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Browns fans wonder about contention

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Many Browns fans wonder when the Struggle Bus will ever drop them off.

Many Browns fans wonder when the Struggle Bus will ever drop them off.

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Many Browns fans wonder when the Struggle Bus will ever drop them off.

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By defeating the New England Patriots 41-33 this past Sunday, the Philadelphia Eagles claimed their first Super Bowl victory in franchise history. 12 of the NFL’s 32 teams still have yet to win a Super Bowl since it began in 1965.

However, four teams have never even made it to the big stage: the Detroit Lions, Houston Texans, Jacksonville Jaguars and, you guessed it, the Cleveland Browns. With a 1-31 record over the past two seasons and the Eagles claiming their first title, Browns fans have to wonder when their franchise will return to its former, nearly ancient glory.

To get there, the Browns must take things one step at a time by first winning a game.

As a result of their winless season, over a thousand disgruntled fans marched around FirstEnergy Stadium on Jan. 6 in an event dubbed The Perfect Season Parade 2.0. A frozen-over Lake Erie and frigid single-digit temperatures matched the icy mood of the crowd.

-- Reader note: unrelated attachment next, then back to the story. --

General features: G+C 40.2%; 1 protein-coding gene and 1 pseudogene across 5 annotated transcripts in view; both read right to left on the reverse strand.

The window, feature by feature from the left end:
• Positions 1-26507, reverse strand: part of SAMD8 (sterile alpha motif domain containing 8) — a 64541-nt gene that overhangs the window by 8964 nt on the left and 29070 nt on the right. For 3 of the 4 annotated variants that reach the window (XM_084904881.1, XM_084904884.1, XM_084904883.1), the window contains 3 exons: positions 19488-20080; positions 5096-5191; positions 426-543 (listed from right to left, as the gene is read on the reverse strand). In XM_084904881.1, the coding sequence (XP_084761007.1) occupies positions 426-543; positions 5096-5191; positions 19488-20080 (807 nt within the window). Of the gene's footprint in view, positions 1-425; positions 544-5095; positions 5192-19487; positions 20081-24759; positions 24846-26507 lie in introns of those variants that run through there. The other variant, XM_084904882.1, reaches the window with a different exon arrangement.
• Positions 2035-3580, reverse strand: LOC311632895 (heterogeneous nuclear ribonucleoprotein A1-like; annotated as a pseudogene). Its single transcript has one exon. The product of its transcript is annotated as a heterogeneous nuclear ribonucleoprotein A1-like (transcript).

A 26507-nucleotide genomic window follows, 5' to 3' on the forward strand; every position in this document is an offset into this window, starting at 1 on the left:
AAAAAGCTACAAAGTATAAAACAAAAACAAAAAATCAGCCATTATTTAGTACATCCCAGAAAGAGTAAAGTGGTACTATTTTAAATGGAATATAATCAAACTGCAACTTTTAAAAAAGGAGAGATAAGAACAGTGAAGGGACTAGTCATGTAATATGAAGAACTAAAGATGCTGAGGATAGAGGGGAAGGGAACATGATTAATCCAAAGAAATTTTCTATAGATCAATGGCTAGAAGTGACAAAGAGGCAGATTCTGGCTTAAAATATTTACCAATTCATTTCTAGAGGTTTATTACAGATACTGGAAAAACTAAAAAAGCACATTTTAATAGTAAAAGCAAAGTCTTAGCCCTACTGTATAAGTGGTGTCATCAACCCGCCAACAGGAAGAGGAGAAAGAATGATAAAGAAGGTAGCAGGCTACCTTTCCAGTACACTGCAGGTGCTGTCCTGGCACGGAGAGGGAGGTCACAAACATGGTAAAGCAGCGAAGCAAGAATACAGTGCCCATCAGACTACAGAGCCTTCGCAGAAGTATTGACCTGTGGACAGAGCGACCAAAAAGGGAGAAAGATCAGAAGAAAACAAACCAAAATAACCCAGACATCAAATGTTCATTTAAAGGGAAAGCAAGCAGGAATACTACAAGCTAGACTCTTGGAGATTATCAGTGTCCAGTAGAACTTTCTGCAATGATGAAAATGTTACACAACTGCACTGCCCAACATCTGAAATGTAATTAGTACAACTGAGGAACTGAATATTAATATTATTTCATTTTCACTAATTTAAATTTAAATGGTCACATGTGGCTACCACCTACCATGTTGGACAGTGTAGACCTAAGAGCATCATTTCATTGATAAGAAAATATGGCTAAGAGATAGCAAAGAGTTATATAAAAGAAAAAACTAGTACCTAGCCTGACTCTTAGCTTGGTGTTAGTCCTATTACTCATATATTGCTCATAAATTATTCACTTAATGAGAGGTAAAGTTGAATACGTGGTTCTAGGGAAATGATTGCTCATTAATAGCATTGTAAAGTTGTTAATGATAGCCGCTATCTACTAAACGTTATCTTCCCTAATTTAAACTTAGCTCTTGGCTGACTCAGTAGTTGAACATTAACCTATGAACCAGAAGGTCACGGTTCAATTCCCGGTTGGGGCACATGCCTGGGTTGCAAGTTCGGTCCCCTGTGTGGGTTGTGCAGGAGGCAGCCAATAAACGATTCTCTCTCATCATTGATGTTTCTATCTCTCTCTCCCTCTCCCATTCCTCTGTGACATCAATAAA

Fans came out dressed in full regalia to express their disappointment, including a man in a Sasquatch costume who carried a sign that read “spotted more than a Browns win.” Atop one bus sat two fans dressed in Donald Trump masks. They held a sign “Make the Browns Great Again.”

After decades of irrelevance, Browns fans seem to have finally had enough.

“What do we want?”

“Watchable football.”

“When do we want it?”

“Now,” chanted a group dressed as undead Browns quarterbacks.

They carried tombstones marked with the names of Johnny Manziel, Tim Couch and other familiar names touted as possible saviors to Cleveland football. Since 1950, the Browns have had 55 starting quarterbacks, and 28 since 1999. Since the team benched Brian Hoyer in 2014, the Browns have won a total of four games.

The lack of success is in stark contrast to the Cleveland Indians and the Cleveland Cavaliers, who now yearly compete in postseason play. Wilmel Cosme, a fourth-year Case Western Reserve University student, Clevelander and lifelong Browns fan, expressed pessimism when thinking about the team’s future.

“The parade last month was the culmination of years of anguish,” he said. “Fans are upset and they have the right to do so. How do you think anyone would react if their football team went 1-31 over the span of two seasons?…I have been a fan of the Browns from the moment I understood the basics of American football. The team has been through its ups and downs, but as of late the direction of the team is worse than acceptable.”

For Eagles fans, a Super Bowl victory seemed impossible. Right now, Browns fans can only dream of a winning season.

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Browns fans wonder about contention